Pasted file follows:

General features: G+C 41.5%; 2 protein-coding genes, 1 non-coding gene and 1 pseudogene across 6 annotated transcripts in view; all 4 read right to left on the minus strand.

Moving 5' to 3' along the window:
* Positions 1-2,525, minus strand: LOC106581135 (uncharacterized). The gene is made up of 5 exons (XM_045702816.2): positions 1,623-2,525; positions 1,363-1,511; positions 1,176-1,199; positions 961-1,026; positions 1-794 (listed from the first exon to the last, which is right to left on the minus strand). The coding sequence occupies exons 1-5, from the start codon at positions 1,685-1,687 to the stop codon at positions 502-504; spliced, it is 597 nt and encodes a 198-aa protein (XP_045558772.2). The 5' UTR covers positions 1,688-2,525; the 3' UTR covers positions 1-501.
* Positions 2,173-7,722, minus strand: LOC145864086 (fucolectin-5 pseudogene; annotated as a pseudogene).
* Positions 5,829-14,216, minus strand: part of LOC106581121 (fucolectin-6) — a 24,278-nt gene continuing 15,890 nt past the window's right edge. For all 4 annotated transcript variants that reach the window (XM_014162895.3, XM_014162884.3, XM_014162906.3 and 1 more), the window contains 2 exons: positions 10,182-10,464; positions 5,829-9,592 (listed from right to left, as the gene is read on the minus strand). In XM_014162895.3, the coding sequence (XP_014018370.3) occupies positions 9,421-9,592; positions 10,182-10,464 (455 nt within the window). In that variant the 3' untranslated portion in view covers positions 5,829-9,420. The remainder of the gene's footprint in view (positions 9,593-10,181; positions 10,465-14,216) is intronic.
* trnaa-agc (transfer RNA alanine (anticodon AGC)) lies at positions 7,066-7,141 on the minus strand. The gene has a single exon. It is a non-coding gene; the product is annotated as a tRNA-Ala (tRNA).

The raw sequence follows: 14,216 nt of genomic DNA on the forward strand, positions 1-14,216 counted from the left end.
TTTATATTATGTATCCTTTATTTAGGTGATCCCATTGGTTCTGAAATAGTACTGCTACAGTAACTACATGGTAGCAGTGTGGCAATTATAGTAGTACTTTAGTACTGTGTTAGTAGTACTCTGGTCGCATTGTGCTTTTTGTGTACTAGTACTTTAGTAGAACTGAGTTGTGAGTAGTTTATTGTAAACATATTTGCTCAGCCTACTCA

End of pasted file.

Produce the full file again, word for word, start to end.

General features: G+C 41.5%; 2 protein-coding genes, 1 non-coding gene and 1 pseudogene across 6 annotated transcripts in view; all 4 read right to left on the minus strand.

Moving 5' to 3' along the window:
* Positions 1-2,525, minus strand: LOC106581135 (uncharacterized). The gene is made up of 5 exons (XM_045702816.2): positions 1,623-2,525; positions 1,363-1,511; positions 1,176-1,199; positions 961-1,026; positions 1-794 (listed from the first exon to the last, which is right to left on the minus strand). The coding sequence occupies exons 1-5, from the start codon at positions 1,685-1,687 to the stop codon at positions 502-504; spliced, it is 597 nt and encodes a 198-aa protein (XP_045558772.2). The 5' UTR covers positions 1,688-2,525; the 3' UTR covers positions 1-501.
* Positions 2,173-7,722, minus strand: LOC145864086 (fucolectin-5 pseudogene; annotated as a pseudogene).
* Positions 5,829-14,216, minus strand: part of LOC106581121 (fucolectin-6) — a 24,278-nt gene continuing 15,890 nt past the window's right edge. For all 4 annotated transcript variants that reach the window (XM_014162895.3, XM_014162884.3, XM_014162906.3 and 1 more), the window contains 2 exons: positions 10,182-10,464; positions 5,829-9,592 (listed from right to left, as the gene is read on the minus strand). In XM_014162895.3, the coding sequence (XP_014018370.3) occupies positions 9,421-9,592; positions 10,182-10,464 (455 nt within the window). In that variant the 3' untranslated portion in view covers positions 5,829-9,420. The remainder of the gene's footprint in view (positions 9,593-10,181; positions 10,465-14,216) is intronic.
* trnaa-agc (transfer RNA alanine (anticodon AGC)) lies at positions 7,066-7,141 on the minus strand. The gene has a single exon. It is a non-coding gene; the product is annotated as a tRNA-Ala (tRNA).

The raw sequence follows: 14,216 nt of genomic DNA on the forward strand, positions 1-14,216 counted from the left end.
TTTATATTATGTATCCTTTATTTAGGTGATCCCATTGGTTCTGAAATAGTACTGCTACAGTAACTACATGGTAGCAGTGTGGCAATTATAGTAGTACTTTAGTACTGTGTTAGTAGTACTCTGGTCGCATTGTGCTTTTTGTGTACTAGTACTTTAGTAGAACTGAGTTGTGAGTAGTTTATTGTAAACATATTTGCTCAGCCTACTCA